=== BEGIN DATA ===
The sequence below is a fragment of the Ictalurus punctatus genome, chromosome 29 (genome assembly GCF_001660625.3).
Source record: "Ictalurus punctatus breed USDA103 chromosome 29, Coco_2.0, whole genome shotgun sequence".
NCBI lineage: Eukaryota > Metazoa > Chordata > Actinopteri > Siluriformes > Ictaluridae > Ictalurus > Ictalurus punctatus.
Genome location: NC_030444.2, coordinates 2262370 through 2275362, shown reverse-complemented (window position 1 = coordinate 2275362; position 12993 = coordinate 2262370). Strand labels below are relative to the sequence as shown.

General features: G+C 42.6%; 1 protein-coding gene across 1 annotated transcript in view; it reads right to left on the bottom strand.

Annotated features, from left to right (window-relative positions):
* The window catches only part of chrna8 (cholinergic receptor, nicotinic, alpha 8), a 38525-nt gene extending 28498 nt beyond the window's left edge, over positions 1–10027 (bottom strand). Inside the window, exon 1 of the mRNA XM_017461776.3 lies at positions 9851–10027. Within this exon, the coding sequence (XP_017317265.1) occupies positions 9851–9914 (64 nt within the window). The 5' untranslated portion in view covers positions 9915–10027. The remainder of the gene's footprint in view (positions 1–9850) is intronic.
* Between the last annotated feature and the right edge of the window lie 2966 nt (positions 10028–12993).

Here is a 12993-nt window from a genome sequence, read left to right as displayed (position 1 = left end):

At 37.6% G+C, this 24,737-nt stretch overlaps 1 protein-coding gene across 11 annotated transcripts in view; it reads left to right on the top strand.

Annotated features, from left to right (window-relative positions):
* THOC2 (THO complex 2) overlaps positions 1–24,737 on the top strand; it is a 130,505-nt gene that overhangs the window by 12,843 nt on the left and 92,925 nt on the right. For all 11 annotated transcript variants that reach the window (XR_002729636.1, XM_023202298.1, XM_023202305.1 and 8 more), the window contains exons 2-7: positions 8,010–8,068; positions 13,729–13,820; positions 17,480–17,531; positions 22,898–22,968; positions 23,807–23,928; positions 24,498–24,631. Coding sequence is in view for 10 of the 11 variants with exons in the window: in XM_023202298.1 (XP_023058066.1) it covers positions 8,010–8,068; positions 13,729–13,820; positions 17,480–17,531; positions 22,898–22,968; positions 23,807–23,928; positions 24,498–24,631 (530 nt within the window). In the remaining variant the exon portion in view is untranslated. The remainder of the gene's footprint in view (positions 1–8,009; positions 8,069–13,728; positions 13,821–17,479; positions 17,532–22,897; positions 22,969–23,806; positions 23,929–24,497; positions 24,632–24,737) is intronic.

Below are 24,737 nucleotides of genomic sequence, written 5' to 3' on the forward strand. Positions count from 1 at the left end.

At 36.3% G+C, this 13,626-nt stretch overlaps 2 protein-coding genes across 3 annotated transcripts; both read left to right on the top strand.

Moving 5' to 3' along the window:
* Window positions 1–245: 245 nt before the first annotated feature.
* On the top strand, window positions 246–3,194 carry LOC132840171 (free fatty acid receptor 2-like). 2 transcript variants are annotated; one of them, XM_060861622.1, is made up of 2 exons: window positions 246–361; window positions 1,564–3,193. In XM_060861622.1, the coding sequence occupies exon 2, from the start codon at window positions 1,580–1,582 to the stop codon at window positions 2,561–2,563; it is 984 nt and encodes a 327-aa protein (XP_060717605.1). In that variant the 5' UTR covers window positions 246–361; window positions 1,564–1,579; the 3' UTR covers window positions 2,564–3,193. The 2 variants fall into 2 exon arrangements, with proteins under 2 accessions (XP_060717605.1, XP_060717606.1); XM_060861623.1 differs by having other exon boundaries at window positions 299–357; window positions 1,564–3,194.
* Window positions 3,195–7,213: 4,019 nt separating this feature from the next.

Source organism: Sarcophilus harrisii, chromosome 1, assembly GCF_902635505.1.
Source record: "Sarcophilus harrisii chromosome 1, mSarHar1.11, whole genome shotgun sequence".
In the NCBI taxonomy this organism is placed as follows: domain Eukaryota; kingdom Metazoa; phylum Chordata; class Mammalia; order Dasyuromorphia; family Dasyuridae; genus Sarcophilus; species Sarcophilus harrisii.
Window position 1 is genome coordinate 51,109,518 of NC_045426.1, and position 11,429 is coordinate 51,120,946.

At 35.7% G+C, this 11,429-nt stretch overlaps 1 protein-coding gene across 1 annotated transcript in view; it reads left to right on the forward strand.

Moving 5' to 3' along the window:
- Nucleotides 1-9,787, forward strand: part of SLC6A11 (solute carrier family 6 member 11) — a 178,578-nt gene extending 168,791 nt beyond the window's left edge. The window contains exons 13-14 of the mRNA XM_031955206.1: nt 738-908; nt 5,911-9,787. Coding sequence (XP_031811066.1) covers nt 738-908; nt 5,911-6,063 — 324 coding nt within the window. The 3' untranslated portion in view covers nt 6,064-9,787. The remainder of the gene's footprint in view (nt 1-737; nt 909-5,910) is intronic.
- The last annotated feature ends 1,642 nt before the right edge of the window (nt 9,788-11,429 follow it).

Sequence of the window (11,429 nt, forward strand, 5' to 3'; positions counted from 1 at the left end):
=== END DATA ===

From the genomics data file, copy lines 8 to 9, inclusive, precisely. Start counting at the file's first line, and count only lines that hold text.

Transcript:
* Between the last annotated feature and the right edge of the window lie 2966 nt (positions 10028–12993).

Here is a 12993-nt window from a genome sequence, read left to right as displayed (position 1 = left end):